"It may also be appropriate, in some cases, for defendant to be required to post bond to secure the amount of the default judgment pending trial on the merits. However, the condition imposed in this case -- that appellant place in a joint bank account, in escrow, not only the amount of the default judgment, but the maximum amount demanded by appellee in her complaint -- is unusual, indeed, so far as we can ascertain unprecedented. It goes beyond placing the parties in the position they were in before the default; it seeks, rather, to place them in the position they were in prior to the action that preceded, and precipitated, the litigation.

Assuming, without deciding, that restoring the parties to the status quo ante the alleged wrong is appropriate in some cases, there is no showing of any justification for doing so in this case.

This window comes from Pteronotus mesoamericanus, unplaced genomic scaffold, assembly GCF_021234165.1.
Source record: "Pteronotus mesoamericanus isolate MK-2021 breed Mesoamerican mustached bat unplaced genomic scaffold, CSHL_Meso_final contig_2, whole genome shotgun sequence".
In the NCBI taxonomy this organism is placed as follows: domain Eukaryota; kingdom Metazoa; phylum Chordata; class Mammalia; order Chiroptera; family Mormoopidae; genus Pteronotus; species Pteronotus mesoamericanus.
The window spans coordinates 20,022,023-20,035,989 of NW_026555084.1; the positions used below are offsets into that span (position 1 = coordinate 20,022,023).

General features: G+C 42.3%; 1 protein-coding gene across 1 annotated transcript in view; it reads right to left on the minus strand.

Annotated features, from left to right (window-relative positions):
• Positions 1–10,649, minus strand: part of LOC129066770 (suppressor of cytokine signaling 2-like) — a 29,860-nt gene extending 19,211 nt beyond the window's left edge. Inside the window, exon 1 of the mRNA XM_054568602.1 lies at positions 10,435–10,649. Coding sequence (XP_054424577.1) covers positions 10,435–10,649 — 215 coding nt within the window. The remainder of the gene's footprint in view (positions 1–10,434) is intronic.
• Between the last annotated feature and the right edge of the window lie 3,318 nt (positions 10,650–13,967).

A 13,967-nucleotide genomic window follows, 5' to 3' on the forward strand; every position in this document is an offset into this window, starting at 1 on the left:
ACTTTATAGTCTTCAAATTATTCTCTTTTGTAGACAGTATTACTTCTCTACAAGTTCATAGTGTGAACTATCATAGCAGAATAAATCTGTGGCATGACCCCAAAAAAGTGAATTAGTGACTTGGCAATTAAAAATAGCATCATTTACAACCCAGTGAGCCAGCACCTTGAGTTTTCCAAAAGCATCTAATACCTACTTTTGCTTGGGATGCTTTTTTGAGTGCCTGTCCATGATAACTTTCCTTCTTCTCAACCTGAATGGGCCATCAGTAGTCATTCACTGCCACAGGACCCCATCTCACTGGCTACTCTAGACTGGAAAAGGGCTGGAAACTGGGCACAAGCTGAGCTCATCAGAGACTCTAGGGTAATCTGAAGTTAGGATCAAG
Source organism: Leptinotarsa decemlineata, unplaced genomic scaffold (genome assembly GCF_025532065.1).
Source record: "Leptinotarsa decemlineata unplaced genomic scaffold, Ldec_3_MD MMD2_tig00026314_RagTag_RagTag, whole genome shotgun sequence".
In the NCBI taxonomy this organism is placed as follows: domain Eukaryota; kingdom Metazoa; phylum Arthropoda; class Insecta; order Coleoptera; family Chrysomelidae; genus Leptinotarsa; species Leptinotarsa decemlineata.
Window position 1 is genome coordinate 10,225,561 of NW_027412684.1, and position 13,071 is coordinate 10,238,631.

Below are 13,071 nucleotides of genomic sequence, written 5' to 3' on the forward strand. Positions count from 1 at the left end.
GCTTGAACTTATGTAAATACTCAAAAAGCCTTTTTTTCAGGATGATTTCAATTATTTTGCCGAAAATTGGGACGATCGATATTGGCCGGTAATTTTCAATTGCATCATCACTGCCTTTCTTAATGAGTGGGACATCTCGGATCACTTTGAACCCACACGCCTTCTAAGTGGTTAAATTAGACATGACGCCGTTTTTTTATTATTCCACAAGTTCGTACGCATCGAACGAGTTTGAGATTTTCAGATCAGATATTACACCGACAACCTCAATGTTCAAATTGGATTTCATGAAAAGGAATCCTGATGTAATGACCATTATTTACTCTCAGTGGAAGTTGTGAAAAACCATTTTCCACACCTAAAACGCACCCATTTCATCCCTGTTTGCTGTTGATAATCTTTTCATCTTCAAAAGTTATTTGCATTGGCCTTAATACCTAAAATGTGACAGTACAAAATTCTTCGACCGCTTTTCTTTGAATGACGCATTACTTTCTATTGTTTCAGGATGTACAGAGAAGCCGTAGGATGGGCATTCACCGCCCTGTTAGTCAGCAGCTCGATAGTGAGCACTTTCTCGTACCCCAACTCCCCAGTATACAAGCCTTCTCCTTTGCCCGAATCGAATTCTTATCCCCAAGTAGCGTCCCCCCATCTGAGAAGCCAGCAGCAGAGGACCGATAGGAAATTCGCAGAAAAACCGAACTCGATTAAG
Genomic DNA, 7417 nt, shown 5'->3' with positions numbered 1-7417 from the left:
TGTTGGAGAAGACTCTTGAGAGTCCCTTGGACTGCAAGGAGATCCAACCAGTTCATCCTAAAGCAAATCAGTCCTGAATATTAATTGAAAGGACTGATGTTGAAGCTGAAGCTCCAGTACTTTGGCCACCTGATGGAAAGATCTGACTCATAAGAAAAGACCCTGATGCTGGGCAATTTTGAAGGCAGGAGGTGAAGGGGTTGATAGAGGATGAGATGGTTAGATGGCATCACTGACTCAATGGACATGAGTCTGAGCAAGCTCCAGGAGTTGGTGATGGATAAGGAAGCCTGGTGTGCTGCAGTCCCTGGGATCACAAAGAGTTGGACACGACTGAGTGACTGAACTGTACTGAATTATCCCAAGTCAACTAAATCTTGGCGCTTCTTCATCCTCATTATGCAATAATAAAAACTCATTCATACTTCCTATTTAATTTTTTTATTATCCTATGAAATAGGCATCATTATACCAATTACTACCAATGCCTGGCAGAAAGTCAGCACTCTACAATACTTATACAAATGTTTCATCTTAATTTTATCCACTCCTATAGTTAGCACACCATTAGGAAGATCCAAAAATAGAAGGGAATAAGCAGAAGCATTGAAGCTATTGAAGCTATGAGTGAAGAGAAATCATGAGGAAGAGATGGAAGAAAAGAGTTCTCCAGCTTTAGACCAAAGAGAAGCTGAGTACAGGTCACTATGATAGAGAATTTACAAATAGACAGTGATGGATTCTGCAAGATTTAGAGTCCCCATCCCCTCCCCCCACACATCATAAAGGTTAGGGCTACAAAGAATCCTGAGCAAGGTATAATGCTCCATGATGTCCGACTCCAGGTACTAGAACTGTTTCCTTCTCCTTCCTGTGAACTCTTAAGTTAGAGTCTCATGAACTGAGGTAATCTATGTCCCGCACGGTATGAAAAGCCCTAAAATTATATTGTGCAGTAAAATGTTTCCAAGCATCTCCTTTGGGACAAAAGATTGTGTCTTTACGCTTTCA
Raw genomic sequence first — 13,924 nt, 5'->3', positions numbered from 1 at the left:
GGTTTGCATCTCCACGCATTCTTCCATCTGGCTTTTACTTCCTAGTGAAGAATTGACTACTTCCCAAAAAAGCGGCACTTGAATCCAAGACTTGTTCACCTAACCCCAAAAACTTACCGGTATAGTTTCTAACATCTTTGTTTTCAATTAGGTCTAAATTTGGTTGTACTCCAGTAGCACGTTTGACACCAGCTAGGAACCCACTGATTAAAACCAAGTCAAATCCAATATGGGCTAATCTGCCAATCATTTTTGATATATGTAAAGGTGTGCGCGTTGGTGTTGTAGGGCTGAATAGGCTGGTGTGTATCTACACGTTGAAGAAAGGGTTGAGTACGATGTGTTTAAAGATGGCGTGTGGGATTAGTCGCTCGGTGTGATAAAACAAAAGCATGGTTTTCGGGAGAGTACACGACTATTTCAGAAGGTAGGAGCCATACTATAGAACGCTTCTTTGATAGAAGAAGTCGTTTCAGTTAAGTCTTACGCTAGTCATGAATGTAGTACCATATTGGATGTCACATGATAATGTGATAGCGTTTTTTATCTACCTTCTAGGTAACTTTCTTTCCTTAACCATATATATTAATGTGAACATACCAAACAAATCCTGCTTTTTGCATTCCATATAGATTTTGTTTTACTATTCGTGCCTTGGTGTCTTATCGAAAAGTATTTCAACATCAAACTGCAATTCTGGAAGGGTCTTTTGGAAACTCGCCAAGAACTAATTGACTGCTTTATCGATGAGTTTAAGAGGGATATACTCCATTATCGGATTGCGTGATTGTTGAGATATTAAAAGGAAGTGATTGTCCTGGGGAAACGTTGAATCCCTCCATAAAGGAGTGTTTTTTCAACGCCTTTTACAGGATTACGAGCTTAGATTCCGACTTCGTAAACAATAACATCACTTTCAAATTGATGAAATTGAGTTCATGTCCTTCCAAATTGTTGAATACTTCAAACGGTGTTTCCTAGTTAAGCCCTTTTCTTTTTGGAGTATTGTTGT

When such an extraordinary condition is approved it must be accompanied by supporting findings to show that it represents a reasonable exercise of discretion.

If appellant's claim that he simply is unable to comply with the condition imposed is true, serious questions are raised, questions having an aura of denial of due process of law. See Societe Internationale, etc. v. Rogers, 357 U.S. 197, 209-210, 78 S. Ct. 1087, 2 L. Ed. 2d 1255 (1958), where the Supreme Court stated, in another context, that imposition of an 'impossible' condition ...